It is natural to cling on to hope in times of despair and chaos but it is even more important to remember that medicine, particularly the provision of drugs and other treatments, are correctly regulated, primarily because the stakes are so high. The key concern is public safety. Therefore, while provision of non-standard treatments is considered in times of infectious disease outbreaks, it is still essential to adhere to scientific as well as ethical guidelines, the first and foremost of which is transparency. Such transparency appears to be missing within the context of Pakistan.
While we are not advocating that this treatment modality ought not be used within the Pakistani context, but that at this stage it needs to be monitored and regulated strictly. Therapies should not be administered under the "guise of compassionate use or panicked rhetoric about right-to-try" primarily because it will lead to weak science.
The public ought to be provided the correct information, and claims about benefits need to be made conservatively. Furthermore, the government and regulatory bodies should take steps to ensure that treatments under the MEURI protocol are conducted at designated centres with proper data collection and oversight. This will hopefully help in curtailing the commercialisation of plasma therapy, a shameful occurrence in the context of such an outbreak.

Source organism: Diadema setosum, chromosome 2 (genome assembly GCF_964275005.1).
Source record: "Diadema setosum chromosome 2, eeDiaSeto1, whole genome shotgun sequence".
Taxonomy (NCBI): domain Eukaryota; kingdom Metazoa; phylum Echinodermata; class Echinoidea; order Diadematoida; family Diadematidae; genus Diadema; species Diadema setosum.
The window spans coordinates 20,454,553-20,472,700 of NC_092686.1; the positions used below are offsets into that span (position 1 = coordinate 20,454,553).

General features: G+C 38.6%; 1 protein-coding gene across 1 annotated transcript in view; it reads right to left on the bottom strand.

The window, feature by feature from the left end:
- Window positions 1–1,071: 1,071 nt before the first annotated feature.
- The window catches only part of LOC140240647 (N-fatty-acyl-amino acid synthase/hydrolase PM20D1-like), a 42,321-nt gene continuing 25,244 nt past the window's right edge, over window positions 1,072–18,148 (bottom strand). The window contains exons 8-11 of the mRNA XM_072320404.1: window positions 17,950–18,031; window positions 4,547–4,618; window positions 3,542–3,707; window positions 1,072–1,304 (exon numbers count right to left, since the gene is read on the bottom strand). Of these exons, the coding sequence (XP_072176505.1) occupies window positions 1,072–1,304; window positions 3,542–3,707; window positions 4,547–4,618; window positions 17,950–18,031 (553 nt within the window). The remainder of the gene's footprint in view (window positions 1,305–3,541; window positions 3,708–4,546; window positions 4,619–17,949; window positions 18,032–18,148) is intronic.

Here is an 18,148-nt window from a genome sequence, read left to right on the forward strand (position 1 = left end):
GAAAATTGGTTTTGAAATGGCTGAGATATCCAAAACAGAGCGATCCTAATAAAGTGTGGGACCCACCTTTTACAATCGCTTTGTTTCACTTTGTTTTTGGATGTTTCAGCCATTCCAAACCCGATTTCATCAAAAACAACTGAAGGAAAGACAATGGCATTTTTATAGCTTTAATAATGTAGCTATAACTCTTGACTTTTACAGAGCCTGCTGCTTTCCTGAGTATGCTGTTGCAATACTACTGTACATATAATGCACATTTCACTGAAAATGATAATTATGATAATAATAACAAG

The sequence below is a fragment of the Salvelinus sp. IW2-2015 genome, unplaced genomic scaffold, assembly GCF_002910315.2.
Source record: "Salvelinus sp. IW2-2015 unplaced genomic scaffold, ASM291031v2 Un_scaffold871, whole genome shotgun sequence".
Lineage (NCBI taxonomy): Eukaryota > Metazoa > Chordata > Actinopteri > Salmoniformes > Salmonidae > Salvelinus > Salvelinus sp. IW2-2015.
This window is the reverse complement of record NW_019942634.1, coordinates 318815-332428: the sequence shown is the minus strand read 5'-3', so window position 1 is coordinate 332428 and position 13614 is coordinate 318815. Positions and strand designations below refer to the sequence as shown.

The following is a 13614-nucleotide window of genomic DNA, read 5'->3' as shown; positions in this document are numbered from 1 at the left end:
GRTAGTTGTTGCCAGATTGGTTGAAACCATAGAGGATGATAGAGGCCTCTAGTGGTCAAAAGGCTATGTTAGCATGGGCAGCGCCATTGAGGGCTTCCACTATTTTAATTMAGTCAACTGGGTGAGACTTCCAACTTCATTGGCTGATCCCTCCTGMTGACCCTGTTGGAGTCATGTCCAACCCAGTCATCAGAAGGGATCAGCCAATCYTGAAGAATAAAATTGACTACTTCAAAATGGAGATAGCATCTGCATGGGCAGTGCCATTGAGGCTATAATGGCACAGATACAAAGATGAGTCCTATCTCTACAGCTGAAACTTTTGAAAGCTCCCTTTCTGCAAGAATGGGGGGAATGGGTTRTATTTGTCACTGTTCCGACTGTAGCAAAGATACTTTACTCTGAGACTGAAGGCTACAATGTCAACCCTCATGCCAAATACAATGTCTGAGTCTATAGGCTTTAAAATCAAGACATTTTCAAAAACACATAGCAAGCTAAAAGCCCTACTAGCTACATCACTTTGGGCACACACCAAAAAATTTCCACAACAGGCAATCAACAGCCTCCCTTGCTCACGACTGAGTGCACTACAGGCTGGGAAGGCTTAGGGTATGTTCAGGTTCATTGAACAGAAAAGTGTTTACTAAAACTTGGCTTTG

It is reassuring to note that the Pakistan Society of Haematology has also issued a notification criticising the "massive advertisement and unnecessary media hype" in the absence of "scientific proof" that has led "general public as well as some health professionals to believe that convalescent plasma is the standard treatment option". The policy brief has also urged the health department and regulatory authorities to take strict action against the illegal trade of plasma and to ensure judicious use of this treatment.